Environmental changes caused by humans are driving the emergence of infectious diseases throughout the world. In most cross-species host switches, pathogens were established as enzootic but unknown before their emergence into humans such as HIV/AIDS. Similarly in recent years also, viruses from wildlife hosts have caused emerging high-impact disease outbreaks such as SARS, Ebola and recent COIVD-19 pandemic. Illegal wildlife trade, bush meat hunting and human population expansion have resulted into loss of biodiversity which is the principle reason behind several EIDs. Extinction/loss of any species makes the whole ecosystem vulnerable to unexpected epidemics and hence, emergence of epizootics needs to be considered as biological disaster and the welfare of wild animals in controlling the disease emergence should be highlighted. Man-made disturbances at the human-livestock-wildlife interface provide an opportunity for the transmission of many such pathogens which can have fatal outcome in livestock or even in the human population i.e. Nipah virus. Hence, detection of pathogens in wildlife prior to the detection of the same in domestic animal-humans can help to build-up a rapid response system which can go further to address the wildlife crime so as to keep the ecosystem intact to prevent any such biological disaster in future.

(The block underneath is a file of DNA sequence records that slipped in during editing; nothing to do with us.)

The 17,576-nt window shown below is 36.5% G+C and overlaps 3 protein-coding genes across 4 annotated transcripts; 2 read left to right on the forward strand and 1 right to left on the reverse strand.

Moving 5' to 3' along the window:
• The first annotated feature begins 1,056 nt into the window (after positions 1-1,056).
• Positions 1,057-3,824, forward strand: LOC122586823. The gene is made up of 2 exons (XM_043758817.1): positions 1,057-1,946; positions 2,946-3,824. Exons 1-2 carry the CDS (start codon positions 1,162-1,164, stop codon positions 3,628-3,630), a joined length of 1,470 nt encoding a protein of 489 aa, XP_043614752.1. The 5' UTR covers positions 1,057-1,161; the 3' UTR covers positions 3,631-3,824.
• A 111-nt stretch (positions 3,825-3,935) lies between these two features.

Dr. Nidhi Rajput is an Assistant Professor (Wildlife Health Management) at Nanaji Deshmukh Veterinary Science University, Jabalpur, Madhya Pradesh (India). She is working on managing the wildlife health in free-range as well as under captivity in the state of Madhya Pradesh. Her work includes disease investigations in wild animals based on the surveillance and also by using the pathological and molecular techniques. She has attended trainings on wildlife health interventions organized by Wildlife Institute of India, University of Edinburgh, Zoological Society of London and University of Rwanda. She has scientific publications on wildlife health management and has presented research papers in National and International Conferences. She has a keen interest in working on the changing disease pattern in wild animals and its possible impact on the environmental health.